Sometimes you get musicians that are really great, you don’t want to direct them, you just know because they’re great that they’re going to do something sympathetic to what you’re doing. But it’s picking that person, that’s part of it. And I think that, for me, if people have got a great talent, you want it to shine, and it’s a symbiotic thing where if you’ve got two people…as an example, Rico Rodriguez is now no longer with us because we lost him a few years ago, but he was one of the great legends of ska and reggae music. So when he played, we had to find, I wanted to find things that would magnify his talent, because he was so great. It was Rico that got us to do ‘Enjoy Yourself,’ in a bar one night he started singing it. This is like 30 years ago, he said ‘We should do this live, Jools.’ So it’s a two-way thing sometimes, some people you’ve got on there because they’ve got such a great sound that they do, and you want to hear a bit of that, and also it means that I’ll have written something and in my mind I’ll be thinking ‘This is going to be so great for so-and-so to do a solo on,’ you can almost write something with them in mind, you know.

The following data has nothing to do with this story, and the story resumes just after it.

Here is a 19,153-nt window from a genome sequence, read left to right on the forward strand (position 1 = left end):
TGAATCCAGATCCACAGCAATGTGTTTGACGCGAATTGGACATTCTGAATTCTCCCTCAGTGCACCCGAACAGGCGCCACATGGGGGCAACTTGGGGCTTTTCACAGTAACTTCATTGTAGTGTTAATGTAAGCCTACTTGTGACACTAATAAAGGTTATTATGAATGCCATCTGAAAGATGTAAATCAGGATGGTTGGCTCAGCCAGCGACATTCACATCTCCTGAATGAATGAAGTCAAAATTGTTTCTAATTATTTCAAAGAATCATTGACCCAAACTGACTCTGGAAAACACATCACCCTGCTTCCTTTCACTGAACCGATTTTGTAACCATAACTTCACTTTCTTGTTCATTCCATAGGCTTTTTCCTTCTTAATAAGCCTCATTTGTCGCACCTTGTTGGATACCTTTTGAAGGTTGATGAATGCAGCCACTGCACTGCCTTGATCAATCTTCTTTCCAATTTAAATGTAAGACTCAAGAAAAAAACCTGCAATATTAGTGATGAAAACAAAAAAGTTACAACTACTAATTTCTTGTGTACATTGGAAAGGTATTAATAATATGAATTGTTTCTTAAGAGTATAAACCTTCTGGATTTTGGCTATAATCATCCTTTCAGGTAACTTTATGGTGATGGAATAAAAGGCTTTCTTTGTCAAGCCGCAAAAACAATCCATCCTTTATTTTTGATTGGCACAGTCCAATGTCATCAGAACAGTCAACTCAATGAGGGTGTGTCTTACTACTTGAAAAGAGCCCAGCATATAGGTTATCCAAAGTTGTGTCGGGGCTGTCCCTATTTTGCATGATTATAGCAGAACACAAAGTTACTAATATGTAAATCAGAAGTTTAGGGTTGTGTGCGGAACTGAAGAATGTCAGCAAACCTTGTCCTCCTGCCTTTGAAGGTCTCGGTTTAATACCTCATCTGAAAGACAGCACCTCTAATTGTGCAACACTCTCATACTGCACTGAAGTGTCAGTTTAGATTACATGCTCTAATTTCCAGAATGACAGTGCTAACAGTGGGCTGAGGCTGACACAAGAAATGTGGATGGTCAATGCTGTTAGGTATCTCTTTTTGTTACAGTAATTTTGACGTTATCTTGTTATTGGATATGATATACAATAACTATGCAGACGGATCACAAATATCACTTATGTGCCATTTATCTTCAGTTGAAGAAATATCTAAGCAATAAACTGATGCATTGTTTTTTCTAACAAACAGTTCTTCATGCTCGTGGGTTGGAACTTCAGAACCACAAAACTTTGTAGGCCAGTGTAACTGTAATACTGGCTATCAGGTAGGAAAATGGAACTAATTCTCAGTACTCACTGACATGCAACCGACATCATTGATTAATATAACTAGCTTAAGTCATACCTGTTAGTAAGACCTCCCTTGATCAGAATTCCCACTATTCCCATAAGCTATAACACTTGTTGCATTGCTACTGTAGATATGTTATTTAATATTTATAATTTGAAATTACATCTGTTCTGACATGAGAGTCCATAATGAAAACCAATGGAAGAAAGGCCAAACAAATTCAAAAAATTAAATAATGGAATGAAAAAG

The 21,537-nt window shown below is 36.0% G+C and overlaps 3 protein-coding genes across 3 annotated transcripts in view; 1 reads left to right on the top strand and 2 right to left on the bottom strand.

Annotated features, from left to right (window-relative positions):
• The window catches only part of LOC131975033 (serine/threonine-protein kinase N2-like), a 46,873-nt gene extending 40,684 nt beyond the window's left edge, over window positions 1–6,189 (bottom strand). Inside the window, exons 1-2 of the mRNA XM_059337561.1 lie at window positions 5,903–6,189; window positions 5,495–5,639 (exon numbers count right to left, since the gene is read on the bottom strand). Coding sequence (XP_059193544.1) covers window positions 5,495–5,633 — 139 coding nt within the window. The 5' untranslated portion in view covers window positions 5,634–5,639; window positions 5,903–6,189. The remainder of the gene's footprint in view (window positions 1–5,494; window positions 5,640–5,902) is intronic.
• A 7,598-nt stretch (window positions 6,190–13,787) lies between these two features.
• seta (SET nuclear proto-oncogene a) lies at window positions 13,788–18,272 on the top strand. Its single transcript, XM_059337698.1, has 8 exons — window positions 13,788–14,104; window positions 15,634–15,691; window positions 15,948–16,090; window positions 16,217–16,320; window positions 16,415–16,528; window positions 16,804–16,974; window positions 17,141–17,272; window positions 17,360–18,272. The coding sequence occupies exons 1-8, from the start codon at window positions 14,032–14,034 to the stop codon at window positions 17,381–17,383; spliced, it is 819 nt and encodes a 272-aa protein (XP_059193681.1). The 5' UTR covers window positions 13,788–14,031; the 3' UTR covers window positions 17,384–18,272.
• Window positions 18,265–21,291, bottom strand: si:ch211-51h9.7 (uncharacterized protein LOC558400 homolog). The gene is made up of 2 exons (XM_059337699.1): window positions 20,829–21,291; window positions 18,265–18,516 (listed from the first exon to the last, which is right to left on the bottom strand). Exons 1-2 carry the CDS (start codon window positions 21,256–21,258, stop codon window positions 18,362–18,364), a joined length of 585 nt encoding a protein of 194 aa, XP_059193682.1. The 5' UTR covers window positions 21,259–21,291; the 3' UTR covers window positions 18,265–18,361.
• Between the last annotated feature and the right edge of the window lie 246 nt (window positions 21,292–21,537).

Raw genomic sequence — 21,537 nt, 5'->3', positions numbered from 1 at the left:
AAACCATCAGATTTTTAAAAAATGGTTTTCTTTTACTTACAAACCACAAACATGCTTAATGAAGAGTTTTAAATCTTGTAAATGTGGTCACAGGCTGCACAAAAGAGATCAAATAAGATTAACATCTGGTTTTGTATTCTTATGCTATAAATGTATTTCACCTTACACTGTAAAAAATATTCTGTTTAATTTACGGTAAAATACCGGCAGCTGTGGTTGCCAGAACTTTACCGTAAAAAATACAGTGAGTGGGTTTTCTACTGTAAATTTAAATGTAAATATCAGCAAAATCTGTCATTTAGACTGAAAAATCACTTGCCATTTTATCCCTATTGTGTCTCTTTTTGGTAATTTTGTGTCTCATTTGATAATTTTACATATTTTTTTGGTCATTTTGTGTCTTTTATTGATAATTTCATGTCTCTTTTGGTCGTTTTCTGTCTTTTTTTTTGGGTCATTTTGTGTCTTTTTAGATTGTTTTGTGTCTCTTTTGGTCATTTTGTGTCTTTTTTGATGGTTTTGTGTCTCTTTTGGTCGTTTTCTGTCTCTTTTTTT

And ‘Enjoy Yourself’ has become one of your theme songs.

Yeah, it’s sort of become our own, really, because through Rico, it’s become our own thing, and it’s a very old song, you know, it goes back to the ’30s. Actually it’s really ancient, the idea ‘Enjoy yourself, it’s later than you think’ goes right back to the ancient Greeks, I think.

Even for people who come to see you often, there is always a new element in your special guests.

So what has evolved with the big band and their shows is, of course, the guests. Ruby Turner is the first person, one of our guests, and she’s become part of the orchestra because of the strength of what she does and because we’ve written so much together. So she finishes off the show but is so amazing, she’s like a person from another age, in having that gospel and blues and boogie-woogie sensibility that was around in the 1930s, that beginnings of it and the greatest flowering of it, in many ways. So she has that sensibility, so we close the set with her because she just lifts everything up, and it’s the perfect person for the orchestra. And I realise when we’re playing the songs, more than half the songs we play are all the ones Ruby and I have written, because when we’re writing, we know what we’re writing for, we’re writing for the audience that are watching us, that are going to be at gigs. We’re not sitting in a room thinking ‘What would people on the radio like?’ It’s ‘What would people in the gig like?’